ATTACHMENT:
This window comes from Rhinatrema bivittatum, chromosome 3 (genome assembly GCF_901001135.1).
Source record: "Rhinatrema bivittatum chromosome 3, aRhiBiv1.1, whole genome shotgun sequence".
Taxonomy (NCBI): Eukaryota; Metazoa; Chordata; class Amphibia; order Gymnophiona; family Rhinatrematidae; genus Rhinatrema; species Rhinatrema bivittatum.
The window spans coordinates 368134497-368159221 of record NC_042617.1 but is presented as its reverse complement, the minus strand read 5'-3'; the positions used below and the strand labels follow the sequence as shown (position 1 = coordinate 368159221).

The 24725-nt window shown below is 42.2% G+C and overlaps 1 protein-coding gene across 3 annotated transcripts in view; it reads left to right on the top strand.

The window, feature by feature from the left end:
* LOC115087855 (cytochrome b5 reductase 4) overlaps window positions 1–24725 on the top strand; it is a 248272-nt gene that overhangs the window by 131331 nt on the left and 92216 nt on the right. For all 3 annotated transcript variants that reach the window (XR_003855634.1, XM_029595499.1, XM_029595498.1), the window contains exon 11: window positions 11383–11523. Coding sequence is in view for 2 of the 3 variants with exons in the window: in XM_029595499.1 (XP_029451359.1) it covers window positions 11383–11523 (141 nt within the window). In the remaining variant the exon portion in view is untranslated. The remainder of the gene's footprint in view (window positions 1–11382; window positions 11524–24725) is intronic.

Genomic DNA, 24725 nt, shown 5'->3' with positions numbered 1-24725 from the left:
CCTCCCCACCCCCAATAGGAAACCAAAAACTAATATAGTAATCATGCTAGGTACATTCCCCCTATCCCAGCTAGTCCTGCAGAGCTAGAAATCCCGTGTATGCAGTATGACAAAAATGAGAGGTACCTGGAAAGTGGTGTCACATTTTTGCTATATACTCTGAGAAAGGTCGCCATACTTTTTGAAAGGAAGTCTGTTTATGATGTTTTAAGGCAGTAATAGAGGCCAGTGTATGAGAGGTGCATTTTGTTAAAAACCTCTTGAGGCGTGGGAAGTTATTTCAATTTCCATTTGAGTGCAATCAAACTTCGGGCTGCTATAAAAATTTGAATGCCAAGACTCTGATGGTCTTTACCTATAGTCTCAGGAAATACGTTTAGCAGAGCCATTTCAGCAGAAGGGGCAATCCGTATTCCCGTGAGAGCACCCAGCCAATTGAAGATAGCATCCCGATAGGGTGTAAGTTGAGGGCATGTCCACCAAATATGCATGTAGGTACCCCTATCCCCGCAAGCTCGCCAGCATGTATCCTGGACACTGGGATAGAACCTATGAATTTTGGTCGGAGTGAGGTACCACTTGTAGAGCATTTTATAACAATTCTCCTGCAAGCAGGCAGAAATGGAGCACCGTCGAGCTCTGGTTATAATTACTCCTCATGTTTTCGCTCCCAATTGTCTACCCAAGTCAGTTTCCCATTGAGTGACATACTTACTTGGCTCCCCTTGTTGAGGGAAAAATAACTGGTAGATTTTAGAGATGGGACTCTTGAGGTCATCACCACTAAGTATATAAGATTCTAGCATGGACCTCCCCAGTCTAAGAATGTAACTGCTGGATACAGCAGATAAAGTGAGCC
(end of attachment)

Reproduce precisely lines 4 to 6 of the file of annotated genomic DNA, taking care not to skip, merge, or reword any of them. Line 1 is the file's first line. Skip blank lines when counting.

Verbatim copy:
The window spans coordinates 368134497-368159221 of record NC_042617.1 but is presented as its reverse complement, the minus strand read 5'-3'; the positions used below and the strand labels follow the sequence as shown (position 1 = coordinate 368159221).

The 24725-nt window shown below is 42.2% G+C and overlaps 1 protein-coding gene across 3 annotated transcripts in view; it reads left to right on the top strand.

The window, feature by feature from the left end: